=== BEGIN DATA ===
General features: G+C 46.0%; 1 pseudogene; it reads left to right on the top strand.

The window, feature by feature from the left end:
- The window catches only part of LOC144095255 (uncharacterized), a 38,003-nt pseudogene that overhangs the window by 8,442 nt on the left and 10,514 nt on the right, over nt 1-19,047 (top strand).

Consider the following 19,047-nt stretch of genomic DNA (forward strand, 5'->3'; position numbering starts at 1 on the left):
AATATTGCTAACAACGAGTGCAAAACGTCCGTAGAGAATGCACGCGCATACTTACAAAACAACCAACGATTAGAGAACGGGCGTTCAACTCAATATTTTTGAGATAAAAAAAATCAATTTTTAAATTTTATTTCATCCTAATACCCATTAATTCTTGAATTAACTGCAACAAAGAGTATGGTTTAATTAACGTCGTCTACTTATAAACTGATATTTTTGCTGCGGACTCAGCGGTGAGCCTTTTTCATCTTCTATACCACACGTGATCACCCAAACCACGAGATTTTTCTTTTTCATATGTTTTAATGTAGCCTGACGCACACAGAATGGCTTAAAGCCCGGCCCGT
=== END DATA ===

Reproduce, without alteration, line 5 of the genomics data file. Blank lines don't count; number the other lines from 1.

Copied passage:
AATATTGCTAACAACGAGTGCAAAACGTCCGTAGAGAATGCACGCGCATACTTACAAAACAACCAACGATTAGAGAACGGGCGTTCAACTCAATATTTTTGAGATAAAAAAAATCAATTTTTAAATTTTATTTCATCCTAATACCCATTAATTCTTGAATTAACTGCAACAAAGAGTATGGTTTAATTAACGTCGTCTACTTATAAACTGATATTTTTGCTGCGGACTCAGCGGTGAGCCTTTTTCATCTTCTATACCACACGTGATCACCCAAACCACGAGATTTTTCTTTTTCATATGTTTTAATGTAGCCTGACGCACACAGAATGGCTTAAAGCCCGGCCCGT